When the Exploratorium, San Francisco’s celebrated science museum, opens in its new location on a pair of renovated piers April 17, the knowledge seekers and tinkerers of the world will be reunited with beloved displays like the gravity-powered calculator and the tornado machine. Visitors will also discover new exhibits, such as a pedestrian bridge that is constantly enveloped in fog and a ceiling aperture that transforms the site’s new glassed-in observatory gallery into an architectural sundial. But perhaps the museum’s biggest experiment will be the building itself.
Designed by EHDD, the Exploratorium’s new 330,000-square-foot indoor-outdoor campus is targeting net zero energy. If the effort succeeds, the institution will be the largest net-zero museum in the United States. Such an ambitious goal would have proved a serious challenge in the Exploratorium’s old quarters in the careworn Palace of Fine Arts, where the museum first opened its doors in 1969. The renovation of the historic 1915 structure on Pier 15 (Pier 17 is reserved for future expansion) not only brings net zero within reach, but it also allows the Exploratorium to turn the quest for energy self-sufficiency into a kind of meta-exhibit.
Treating the long, narrow pier as a raw canvas for the museum, EHDD retained the existing building’s steel superstructure and its concrete cladding. On the street side the architects did a lot of seismic work in the historic bulkhead and redid the stucco at the entrance. But they gave the rest of the concrete exterior a careful makeunder, stripping away flaking paint from the transit shed—now the north tip of the museum—and leaving behind the ghosted images of old signs. “Our strategy was not to paint it over and make it look new,” EHDD principal Marc L’Italien said during a recent tour, “but to show the passage of time to the degree we could.”
From its perch over San Francisco Bay, the building harnesses the relatively consistent temperature of the ocean for heating and cooling. Two titanium heat exchangers regulate the temperature of fresh water piped through radiant floor slabs in the main exhibit hall, the second-floor offices, and the new observatory and restaurant at the end of the pier. Plus, the structure’s ample 900-foot span meant the architects could specify the largest building-mounted solar array in San Francisco. “We’ve got the great advantage of a building that has a vast amount of roof area, given the amount of floor area,” said L’Italien. “It’s the opposite of a high-rise.” An exhibit at the entrance will interpret data from the solar panels in real time; at the other end, a large window looks onto the cooling room for the bay-water exchangers.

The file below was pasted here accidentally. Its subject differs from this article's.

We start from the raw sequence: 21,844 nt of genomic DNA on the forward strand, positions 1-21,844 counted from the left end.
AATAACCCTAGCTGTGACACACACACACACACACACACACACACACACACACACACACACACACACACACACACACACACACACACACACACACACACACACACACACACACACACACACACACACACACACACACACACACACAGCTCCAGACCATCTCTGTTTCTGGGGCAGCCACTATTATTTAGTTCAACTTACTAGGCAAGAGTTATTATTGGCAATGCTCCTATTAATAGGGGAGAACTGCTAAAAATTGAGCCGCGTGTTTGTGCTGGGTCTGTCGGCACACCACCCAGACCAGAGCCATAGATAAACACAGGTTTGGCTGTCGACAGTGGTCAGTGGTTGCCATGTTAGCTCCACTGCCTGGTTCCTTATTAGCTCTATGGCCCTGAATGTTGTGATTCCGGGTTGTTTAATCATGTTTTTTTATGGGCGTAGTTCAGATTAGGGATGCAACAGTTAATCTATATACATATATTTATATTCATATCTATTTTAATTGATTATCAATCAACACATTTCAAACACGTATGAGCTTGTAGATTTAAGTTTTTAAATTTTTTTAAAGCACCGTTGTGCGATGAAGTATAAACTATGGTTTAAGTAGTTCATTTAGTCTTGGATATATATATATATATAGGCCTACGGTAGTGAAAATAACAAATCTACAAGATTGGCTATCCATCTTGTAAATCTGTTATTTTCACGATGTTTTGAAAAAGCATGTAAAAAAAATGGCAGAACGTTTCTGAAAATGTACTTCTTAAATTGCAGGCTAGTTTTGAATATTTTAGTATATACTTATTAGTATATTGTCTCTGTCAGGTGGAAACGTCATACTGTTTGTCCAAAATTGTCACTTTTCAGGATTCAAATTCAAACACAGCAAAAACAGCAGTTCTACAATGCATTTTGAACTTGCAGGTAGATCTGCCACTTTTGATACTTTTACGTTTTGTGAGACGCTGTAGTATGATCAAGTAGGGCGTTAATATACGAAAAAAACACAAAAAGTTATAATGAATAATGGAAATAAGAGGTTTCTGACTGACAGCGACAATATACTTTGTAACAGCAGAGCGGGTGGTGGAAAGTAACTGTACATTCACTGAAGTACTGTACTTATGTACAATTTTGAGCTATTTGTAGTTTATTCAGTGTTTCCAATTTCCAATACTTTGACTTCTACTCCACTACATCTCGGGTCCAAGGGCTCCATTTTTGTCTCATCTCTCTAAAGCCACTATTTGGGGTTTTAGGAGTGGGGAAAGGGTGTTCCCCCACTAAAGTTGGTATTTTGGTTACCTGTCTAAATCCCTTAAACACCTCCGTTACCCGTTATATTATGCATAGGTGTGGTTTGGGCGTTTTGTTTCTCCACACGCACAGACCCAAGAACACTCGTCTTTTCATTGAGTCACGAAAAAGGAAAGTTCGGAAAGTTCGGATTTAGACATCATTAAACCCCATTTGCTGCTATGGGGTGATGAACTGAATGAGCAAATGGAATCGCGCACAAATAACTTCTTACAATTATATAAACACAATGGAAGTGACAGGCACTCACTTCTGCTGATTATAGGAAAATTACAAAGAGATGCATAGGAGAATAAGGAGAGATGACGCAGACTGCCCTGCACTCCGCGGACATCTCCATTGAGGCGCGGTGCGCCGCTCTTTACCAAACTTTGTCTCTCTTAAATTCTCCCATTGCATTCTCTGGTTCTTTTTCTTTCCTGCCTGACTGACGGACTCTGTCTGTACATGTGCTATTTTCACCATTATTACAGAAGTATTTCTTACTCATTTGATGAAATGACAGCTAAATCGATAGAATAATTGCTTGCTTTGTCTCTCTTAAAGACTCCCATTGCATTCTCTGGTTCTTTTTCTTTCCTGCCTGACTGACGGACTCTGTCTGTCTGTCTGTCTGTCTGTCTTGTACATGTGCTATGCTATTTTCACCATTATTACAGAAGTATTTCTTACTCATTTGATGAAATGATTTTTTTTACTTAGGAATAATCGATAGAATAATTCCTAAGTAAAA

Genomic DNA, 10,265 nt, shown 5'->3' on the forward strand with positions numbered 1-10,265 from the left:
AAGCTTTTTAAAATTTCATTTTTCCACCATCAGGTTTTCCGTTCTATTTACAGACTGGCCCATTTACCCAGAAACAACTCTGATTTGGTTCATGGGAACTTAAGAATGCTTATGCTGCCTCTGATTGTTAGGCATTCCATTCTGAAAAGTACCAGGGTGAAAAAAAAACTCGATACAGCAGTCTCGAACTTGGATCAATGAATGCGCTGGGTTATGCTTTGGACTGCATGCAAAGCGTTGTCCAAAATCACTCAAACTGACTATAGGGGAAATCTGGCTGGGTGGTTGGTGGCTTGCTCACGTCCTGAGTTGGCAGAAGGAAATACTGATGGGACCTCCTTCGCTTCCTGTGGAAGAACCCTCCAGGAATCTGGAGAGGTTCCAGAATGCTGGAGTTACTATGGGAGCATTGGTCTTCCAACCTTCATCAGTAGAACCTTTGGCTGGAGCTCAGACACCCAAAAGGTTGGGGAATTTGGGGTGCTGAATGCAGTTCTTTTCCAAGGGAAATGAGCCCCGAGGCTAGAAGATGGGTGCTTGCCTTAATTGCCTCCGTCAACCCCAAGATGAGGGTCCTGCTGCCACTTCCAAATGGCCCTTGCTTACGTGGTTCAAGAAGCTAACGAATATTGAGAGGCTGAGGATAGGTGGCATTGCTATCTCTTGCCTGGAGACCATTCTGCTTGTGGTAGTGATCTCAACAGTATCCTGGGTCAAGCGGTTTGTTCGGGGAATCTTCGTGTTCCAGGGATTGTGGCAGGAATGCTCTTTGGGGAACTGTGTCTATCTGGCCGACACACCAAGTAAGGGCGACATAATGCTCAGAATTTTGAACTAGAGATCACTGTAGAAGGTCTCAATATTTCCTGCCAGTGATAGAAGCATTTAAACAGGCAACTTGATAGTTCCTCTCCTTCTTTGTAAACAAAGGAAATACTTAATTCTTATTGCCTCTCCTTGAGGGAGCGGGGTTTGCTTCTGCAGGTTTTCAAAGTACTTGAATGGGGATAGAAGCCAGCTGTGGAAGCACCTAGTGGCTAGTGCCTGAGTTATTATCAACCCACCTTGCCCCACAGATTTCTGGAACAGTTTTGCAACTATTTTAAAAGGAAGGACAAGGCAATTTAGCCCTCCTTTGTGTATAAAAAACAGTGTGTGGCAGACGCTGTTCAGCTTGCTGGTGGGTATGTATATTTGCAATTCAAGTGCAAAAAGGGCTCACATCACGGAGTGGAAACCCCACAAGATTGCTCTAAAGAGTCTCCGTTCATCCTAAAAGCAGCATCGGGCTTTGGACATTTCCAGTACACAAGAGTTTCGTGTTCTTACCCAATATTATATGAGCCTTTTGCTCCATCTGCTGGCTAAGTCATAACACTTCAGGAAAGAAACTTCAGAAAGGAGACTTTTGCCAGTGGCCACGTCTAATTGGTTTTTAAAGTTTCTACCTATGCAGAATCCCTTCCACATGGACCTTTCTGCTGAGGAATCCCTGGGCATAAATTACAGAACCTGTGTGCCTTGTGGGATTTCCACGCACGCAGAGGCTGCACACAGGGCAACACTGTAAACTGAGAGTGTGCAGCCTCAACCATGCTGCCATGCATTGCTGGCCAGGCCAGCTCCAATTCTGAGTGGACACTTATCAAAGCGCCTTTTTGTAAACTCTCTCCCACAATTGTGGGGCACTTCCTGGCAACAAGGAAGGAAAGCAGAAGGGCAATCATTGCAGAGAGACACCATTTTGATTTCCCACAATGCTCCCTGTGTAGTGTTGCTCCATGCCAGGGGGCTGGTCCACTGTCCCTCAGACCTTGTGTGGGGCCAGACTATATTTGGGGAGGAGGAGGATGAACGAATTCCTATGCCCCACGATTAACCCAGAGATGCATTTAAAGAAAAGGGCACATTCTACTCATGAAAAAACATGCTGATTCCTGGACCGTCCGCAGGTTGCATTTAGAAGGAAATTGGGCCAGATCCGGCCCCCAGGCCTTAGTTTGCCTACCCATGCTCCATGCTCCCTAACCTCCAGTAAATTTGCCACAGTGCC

With nearly three times the space of the old location, the new site allows the Exploratorium to open itself to the outdoors for the first time. The aprons of the pier will feature interactive exhibits that explore the science of the bay, from an Aeolian harp that sings in the wind to a rain chamber that lets visitors dial up previous storms. “In the past we might do an exhibit about optics on a tabletop,” said Tom Rockwell, the museum’s director of exhibits. “But now we can do optics with the real sun passing through the real mist and actually engage the whole environment.”
Net zero is a particularly ambitious goal for a museum with hundreds of electrically powered exhibits. But setting up the museum staff—an inherently techie group—with what is essentially a giant net-zero-capable machine can only help its chances. “They interpret everything,” said L’Italien, recalling a debate among the staff over the merits of automated versus manual windows. “If there were a client that would use a manual window, it’s these guys. They’d get in there and make a show out of it.” He adds, “With net-zero buildings, you don’t just turn on the switch and they work—you have to monitor and work with them. You couldn’t end up with a better group of people to be doing that.”